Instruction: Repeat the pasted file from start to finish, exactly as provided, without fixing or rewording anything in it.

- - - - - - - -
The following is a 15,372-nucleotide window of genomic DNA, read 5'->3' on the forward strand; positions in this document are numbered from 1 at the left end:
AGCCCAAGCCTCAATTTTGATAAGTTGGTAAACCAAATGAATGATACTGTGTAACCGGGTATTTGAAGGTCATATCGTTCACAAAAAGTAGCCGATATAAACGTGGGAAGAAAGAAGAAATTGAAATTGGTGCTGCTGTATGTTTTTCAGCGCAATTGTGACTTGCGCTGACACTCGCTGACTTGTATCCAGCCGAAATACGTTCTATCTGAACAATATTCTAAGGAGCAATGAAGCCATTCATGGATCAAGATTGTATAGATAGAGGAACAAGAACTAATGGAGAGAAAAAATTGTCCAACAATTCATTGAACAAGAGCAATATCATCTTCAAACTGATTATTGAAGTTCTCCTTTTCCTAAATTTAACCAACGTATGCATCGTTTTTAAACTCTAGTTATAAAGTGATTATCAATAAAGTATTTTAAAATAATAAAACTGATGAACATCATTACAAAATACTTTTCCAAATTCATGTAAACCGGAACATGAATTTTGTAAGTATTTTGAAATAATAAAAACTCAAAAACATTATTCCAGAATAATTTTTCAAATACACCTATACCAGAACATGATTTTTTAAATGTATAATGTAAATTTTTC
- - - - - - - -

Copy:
The following is a 15,372-nucleotide window of genomic DNA, read 5'->3' on the forward strand; positions in this document are numbered from 1 at the left end:
AGCCCAAGCCTCAATTTTGATAAGTTGGTAAACCAAATGAATGATACTGTGTAACCGGGTATTTGAAGGTCATATCGTTCACAAAAAGTAGCCGATATAAACGTGGGAAGAAAGAAGAAATTGAAATTGGTGCTGCTGTATGTTTTTCAGCGCAATTGTGACTTGCGCTGACACTCGCTGACTTGTATCCAGCCGAAATACGTTCTATCTGAACAATATTCTAAGGAGCAATGAAGCCATTCATGGATCAAGATTGTATAGATAGAGGAACAAGAACTAATGGAGAGAAAAAATTGTCCAACAATTCATTGAACAAGAGCAATATCATCTTCAAACTGATTATTGAAGTTCTCCTTTTCCTAAATTTAACCAACGTATGCATCGTTTTTAAACTCTAGTTATAAAGTGATTATCAATAAAGTATTTTAAAATAATAAAACTGATGAACATCATTACAAAATACTTTTCCAAATTCATGTAAACCGGAACATGAATTTTGTAAGTATTTTGAAATAATAAAAACTCAAAAACATTATTCCAGAATAATTTTTCAAATACACCTATACCAGAACATGATTTTTTAAATGTATAATGTAAATTTTTC